Intelligent Transport System Design Act

Intelligent Transport System Design Act

The Intelligent Transport System Design Act was established by the Federal Surface Transportation Planning Act (FSTPA). This Act set up a program for federally authorized transport improvement agencies to research, test, and administer intelligent transportation systems. It also set up the National Advanced Transportation Technology Program (NATA), responsible for the N Transit Smart Growth Model. The intelligent transportation system concept is to consider current road and rail traffic planning practices and future traffic projections to improve traffic congestion and driving conditions.

As outlined in the Act, then the Transit system will seek to “collaboratively develop the design of transportation systems and infrastructure that make the most efficient use of available resources.” These systems will be developed based on the “effects of increasing population, improvements in fuel economy, improvements in air quality, reductions in greenhouse gas emissions, and improvements in management.” The Act further clarifies that the system’s objectives “should” include the reduction of congestion, increased reliability, environmental awareness, improved safety, improved mobility, and cost savings. The Act also requires Transit agencies to solicit and obtain public input, issue reports, and report to Congress on their progress in meeting these objectives. Public input and report issuance are required regardless of whether the agency considers new technology or changes to an existing system. Transit has indicated that they intend to continue to seek input from the public and issue more reports as the years go by.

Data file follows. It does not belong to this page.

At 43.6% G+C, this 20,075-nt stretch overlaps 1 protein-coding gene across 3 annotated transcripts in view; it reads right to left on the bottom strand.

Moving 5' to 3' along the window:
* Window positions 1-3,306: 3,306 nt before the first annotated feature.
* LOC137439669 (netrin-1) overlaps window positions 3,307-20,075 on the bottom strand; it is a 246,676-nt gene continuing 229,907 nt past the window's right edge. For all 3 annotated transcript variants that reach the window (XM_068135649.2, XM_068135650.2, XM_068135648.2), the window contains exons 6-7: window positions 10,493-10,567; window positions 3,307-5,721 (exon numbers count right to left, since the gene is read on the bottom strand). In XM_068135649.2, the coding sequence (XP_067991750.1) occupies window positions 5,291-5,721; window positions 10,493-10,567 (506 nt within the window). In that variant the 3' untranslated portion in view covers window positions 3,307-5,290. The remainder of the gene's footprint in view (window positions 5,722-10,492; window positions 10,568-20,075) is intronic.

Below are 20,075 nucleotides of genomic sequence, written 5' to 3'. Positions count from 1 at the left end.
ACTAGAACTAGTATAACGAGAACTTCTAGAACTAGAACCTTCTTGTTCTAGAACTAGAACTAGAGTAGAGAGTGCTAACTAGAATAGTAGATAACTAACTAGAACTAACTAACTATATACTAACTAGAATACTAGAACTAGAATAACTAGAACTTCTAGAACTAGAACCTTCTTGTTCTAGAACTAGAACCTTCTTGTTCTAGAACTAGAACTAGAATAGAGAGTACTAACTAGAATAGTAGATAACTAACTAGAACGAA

There have been many concerns expressed with the operational problems that could arise from such a system. If there were a failure in the transponder, there could be a problem with the operator or signal controller, both of which could cause a delay in getting traffic moving. There would be a loss in customer service due to a system breakdown and an increase in vehicle repairs. Some people argue that if such a system was properly installed, it might improve fuel economy and reduce emissions because of better signal timing. These are all valid issues, but the more important one remains whether an intelligent transport system is truly needed.

Currently, the law does not require any Intelligent Transport System design, so the onus is upon the manufacturers to prove that such a system would indeed be safer, more efficient, and less costly. The system has several advantages, and the ACT and regulations in place will see many further alterations and development to better the transport system design.